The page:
Monday, November 1, 2010

Don't buy what immigration fearmongers are preaching

Posted By on Mon, Nov 1, 2010 at 2:12 PM

You have to wonder about people who hate entire segments of the population, especially when they're encouraging you to do the same. What we hear from a few people in local government — notable locals include Rep. Sue Myrick (she's running for re-election in the 9th District), Jim Pendergraph (former Mecklenburg County Sheriff and current County Commission candidate) and Bill James (he's running unopposed for county commission) — who have made their political careers on hating, demoralizing and criminalizing immigration, is that undocumented workers equal crime and tough economic times.

But, here's the rub: They're wrong.

While they scream and holler about all of the woes immigration causes, back in reality land illegal immigration is down (thanks to the economy) and that's bad news for us since those undocumented workers often pay taxes into the system without receiving any benefits in return, they boost business production and discourage our companies from relocating to other countries. That's not to mention all of the spending they do in local economies.

Here's more from The New York Times:

Over all, it turns out that the continuing arrival of immigrants to American shores is encouraging business activity here, thereby producing more jobs, according to a new study. Its authors argue that the easier it is to find cheap immigrant labor at home, the less likely that production will relocate offshore.

The study notes that when companies move production offshore, they pull away not only low-wage jobs but also many related jobs, which can include high-skilled managers, tech repairmen and others. But hiring immigrants even for low-wage jobs helps keep many kinds of jobs in the United States, the authors say. In fact, when immigration is rising as a share of employment in an economic sector, offshoring tends to be falling, and vice versa, the study found.

In other words, immigrants may be competing more with offshored workers than with other laborers in America.

We see the job-creating benefits of trade and immigration every day, even if we don’t always recognize them. As other papers by Professor Peri have shown, low-skilled immigrants usually fill gaps in American labor markets and generally enhance domestic business prospects rather than destroy jobs; this occurs because of an important phenomenon, the presence of what are known as “complementary” workers, namely those who add value to the work of others. An immigrant will often take a job as a construction worker, a drywall installer or a taxi driver, for example, while a native-born worker may end up being promoted to supervisor. And as immigrants succeed here, they help the United States develop strong business and social networks with the rest of the world, making it easier for us to do business with India, Brazil and most other countries, again creating more jobs.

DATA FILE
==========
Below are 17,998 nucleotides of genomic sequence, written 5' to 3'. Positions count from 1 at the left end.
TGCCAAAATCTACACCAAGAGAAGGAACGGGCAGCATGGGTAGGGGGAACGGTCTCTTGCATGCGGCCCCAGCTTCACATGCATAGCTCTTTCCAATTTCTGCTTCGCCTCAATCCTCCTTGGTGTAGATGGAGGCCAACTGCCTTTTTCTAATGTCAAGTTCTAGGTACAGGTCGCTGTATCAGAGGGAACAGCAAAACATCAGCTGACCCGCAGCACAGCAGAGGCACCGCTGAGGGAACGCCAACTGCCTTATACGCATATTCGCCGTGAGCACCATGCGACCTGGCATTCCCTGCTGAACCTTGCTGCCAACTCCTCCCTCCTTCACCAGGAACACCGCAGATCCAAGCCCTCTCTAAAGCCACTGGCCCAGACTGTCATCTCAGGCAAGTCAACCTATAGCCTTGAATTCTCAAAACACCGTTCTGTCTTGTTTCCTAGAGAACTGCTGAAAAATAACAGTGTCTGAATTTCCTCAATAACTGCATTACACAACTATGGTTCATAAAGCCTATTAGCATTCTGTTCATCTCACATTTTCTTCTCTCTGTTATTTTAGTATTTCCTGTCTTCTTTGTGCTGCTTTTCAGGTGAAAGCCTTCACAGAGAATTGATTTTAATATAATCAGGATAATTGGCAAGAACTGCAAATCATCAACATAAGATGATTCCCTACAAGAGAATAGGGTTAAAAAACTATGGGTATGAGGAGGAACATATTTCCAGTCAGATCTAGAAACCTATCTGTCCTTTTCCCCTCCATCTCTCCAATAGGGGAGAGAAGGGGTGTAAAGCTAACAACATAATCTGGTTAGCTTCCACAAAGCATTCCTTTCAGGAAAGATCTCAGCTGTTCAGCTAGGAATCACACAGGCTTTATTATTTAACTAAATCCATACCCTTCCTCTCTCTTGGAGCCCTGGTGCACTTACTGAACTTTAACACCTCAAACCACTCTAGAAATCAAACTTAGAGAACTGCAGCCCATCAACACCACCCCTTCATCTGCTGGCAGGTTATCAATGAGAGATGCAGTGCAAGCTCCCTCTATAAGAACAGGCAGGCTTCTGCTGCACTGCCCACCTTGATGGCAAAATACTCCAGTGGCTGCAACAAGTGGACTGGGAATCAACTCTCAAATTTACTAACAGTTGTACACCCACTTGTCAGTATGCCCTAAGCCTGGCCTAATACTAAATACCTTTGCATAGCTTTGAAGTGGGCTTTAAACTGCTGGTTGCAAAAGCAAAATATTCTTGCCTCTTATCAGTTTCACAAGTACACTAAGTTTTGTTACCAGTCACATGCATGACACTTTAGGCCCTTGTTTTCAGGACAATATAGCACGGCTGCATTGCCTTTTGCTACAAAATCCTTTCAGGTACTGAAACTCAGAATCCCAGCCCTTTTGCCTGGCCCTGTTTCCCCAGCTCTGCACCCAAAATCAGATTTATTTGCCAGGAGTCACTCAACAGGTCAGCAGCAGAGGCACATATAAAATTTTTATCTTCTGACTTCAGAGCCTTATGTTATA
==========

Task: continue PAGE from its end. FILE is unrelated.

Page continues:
Read the entire article, by Tyler Cowen, here.

So, what are these fat-cat bureaucrats squealing about again? Right: The "other" people threatening their white-bread homeland. Don't be fooled, their rants aren't about national security, jobs or the economy — they're about the reality that white folks aren't going to be the dominant race in America for much longer.

Instead of recognizing humans as humans, these divisive politicians are asking us to judge our neighbors based on superficial qualities they can't change, like the color of their skin, their country of origin or their native language. I say, the American thing to do would be to embrace our differences, talk to each other and find common ground. This land is big enough for all of us to share.

This video is about the Latino vote in America. Skip to 1:40 to bypass the overdone thank yous.

Rhiannon "Rhi" Bowman is an independent journalist who contributes snarky commentary on Creative Loafing's CLog blog four days a week in addition to writing for several other local media organizations. To learn more, click the links or follow Rhi on Twitter.

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